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Bible Commentaries

Dummelow's Commentary on the Bible

Ezekiel 28

Verses 1-26


§ 2. Tyre (and Sidon) (Ezekiel 26-28)

Tyre was the capital of Phoenicia, the seaboard country on the NW. of Palestine. The Phoenicians were the great mariners of the ancient world, and Tyre was a famous seaport, renowned for its wealth and splendour. It joined in the league against Nebuchadrezzar, and was besieged by him for thirteen years (597-584 b.c.). See Intro. Ezekiel predicts its overthrow in three prophecies, one in general terms (Ezekiel 26), one describing Tyre under the figure of a gallant ship (Ezekiel 27), and one directed specially against the king of Tyre (Ezekiel 28:1-19). Zidon (or Sidon) was another Phoenician seaport, about 20 m. N. of Tyre; which was its younger rival. It also joined in the league against Babylon (Jeremiah 27:3), and its downfall too is predicted by Ezekiel (Ezekiel 28:20-26). Part of the language of these chapters is reproduced in Revelation 18.

Verses 1-19


The King of Tyre

The overweening pride of the prince of Tyre, which has led him to claim to be a god, is rebuked, and his destruction by strangers is foretold (Ezekiel 28:1-10). He is compared to an inmate of Eden, the garden of God, who is cast out for his sin (Ezekiel 28:11-19).

2. The prince of Tyrus] the king of Tyre at this time was Ithobalus (Ethbaal) II.

3. Daniel] a type of wisdom here, as of righteousness in Ezekiel 14:14, Ezekiel 14:20. Ezekiel’s references to Daniel suggest a sage of ancient times rather than a youthful contemporary in Babylonia.

7. Strangers] the Babylonians.

10. Deaths of the uncirçumcised] a phrase for an ignominious end. So in Ezekiel 31:18; Ezekiel 32:19, Ezekiel 32:21, Ezekiel 32:25, Ezekiel 32:32.

12. Thou sealest, etc.] an obscure phrase, alluding in some way to the wisdom of the king of Tyre.

13. Thou hast been (RV ’wast’) in Eden, etc.] Ezekiel here evidently refers to a legend similar to the story of the Fall in Genesis 3. His use of it seems to indicate that in his day it had not been fixed in the biblical form.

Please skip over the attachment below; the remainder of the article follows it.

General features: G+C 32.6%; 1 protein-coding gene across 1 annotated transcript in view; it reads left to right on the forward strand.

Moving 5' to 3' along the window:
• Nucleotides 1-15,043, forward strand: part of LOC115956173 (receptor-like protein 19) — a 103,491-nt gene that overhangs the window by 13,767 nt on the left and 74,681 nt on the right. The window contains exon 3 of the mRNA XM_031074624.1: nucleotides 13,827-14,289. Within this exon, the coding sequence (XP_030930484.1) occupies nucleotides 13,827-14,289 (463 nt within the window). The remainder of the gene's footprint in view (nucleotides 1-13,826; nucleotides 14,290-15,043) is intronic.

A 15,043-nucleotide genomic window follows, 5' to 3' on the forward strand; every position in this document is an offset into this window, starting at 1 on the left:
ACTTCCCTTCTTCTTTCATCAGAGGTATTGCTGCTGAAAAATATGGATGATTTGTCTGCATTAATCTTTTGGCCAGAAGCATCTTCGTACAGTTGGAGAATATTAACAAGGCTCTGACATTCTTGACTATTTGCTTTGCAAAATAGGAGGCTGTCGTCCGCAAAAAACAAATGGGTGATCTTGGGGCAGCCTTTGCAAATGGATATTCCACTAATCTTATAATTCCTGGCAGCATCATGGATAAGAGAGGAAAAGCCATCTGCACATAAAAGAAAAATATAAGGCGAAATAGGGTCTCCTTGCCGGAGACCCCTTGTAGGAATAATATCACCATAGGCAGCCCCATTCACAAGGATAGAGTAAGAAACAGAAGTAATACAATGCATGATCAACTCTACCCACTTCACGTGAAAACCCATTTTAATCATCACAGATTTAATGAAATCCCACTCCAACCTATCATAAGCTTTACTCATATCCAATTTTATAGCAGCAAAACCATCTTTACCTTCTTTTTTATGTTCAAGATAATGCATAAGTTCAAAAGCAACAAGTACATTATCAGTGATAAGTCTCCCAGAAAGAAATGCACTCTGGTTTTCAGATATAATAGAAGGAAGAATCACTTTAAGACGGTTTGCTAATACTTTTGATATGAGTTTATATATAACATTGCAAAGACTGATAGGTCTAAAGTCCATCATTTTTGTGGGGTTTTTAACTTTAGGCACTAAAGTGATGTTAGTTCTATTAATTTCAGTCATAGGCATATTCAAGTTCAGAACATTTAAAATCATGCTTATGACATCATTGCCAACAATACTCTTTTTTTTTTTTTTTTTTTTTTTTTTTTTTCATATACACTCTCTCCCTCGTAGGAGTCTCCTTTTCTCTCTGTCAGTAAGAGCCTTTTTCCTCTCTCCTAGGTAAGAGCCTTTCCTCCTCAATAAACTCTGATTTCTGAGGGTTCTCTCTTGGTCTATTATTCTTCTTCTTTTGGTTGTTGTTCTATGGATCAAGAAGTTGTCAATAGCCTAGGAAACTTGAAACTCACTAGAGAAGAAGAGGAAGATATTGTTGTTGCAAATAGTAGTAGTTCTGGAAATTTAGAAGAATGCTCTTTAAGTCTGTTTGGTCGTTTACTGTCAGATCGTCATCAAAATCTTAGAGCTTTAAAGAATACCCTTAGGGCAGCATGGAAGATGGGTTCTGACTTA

Every precious stone] the stones mentioned are the same as those in the first, second, and fourth rows of stones on the high priest’s breastplate (Exodus 28:17-20). Gold.. tabrets.. pipes] rather, ’of gold was the workmanship of thy sockets and grooves,’ referring to the setting of the precious stones.

14. Thou art (RV ’wast’) the anointed cherub] more probably, ’thou wast with the.. cherub.’ The holy mountain] another phrase for the garden of God.

16. I will destroy (RV ’have destroyed’) thee, O covering cherub] more probably, ’the covering cherub hath destroyed thee,’ i.e. expelled thee. As it stands the passage describes the fall of a cherub, but the alternative renderings in Ezekiel 28:14-16 bring it more into line with Genesis 3, the cherub being the guardian of the garden, and the prince of Tyre a privileged inmate of it, who is driven out for the sin of pride.

Verses 1-26

§ 2. Tyre (and Sidon) (Ezekiel 26-28)

Tyre was the capital of Phoenicia, the seaboard country on the NW. of Palestine. The Phoenicians were the great mariners of the ancient world, and Tyre was a famous seaport, renowned for its wealth and splendour. It joined in the league against Nebuchadrezzar, and was besieged by him for thirteen years (597-584 b.c.). See Intro. Ezekiel predicts its overthrow in three prophecies, one in general terms (Ezekiel 26:0), one describing Tyre under the figure of a gallant ship (Ezekiel 27:0), and one directed specially against the king of Tyre (Eze 28:1-19). Zidon (or Sidon) was another Phoenician seaport, about 20 m. N. of Tyre; which was its younger rival. It also joined in the league against Babylon (Jer 27:3), and its downfall too is predicted by Ezekiel (Eze 28:20-26). Part of the language of these chapters is reproduced in Revelation 18:0.

Verses 20-26


God’s Judgment on Sidon

Sidon, the partner of Tyre in opposing Nebuchadrezzar, will be its partner in destruction (Ezekiel 28:20-23). The overthrow of the heathen nations will vindicate the supreme power of the God of Israel, will prepare the way for His people’s restoration to their own land, and will ensure their security and peace in the future (Ezekiel 28:24-26). These last vv. have an important bearing on the significance of all Ezekiel’s prophecies against the nations.

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Bibliographical Information
Dummelow, John. "Commentary on Ezekiel 28". "Dummelow's Commentary on the Bible". https://www.studylight.org/commentaries/eng/dcb/ezekiel-28.html. 1909.